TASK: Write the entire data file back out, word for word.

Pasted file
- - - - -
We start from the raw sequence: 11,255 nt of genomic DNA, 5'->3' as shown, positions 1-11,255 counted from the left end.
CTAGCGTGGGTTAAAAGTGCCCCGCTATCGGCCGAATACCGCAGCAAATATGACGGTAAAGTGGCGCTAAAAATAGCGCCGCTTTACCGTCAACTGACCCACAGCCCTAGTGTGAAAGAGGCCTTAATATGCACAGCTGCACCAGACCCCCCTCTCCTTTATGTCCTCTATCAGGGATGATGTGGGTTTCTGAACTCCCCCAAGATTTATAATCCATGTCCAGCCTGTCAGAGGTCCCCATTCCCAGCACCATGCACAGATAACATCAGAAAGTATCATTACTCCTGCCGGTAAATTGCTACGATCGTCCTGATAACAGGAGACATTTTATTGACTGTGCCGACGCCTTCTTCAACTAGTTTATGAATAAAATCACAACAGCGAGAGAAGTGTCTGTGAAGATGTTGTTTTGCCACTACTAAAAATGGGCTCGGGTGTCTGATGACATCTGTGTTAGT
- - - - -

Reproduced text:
We start from the raw sequence: 11,255 nt of genomic DNA, 5'->3' as shown, positions 1-11,255 counted from the left end.
CTAGCGTGGGTTAAAAGTGCCCCGCTATCGGCCGAATACCGCAGCAAATATGACGGTAAAGTGGCGCTAAAAATAGCGCCGCTTTACCGTCAACTGACCCACAGCCCTAGTGTGAAAGAGGCCTTAATATGCACAGCTGCACCAGACCCCCCTCTCCTTTATGTCCTCTATCAGGGATGATGTGGGTTTCTGAACTCCCCCAAGATTTATAATCCATGTCCAGCCTGTCAGAGGTCCCCATTCCCAGCACCATGCACAGATAACATCAGAAAGTATCATTACTCCTGCCGGTAAATTGCTACGATCGTCCTGATAACAGGAGACATTTTATTGACTGTGCCGACGCCTTCTTCAACTAGTTTATGAATAAAATCACAACAGCGAGAGAAGTGTCTGTGAAGATGTTGTTTTGCCACTACTAAAAATGGGCTCGGGTGTCTGATGACATCTGTGTTAGT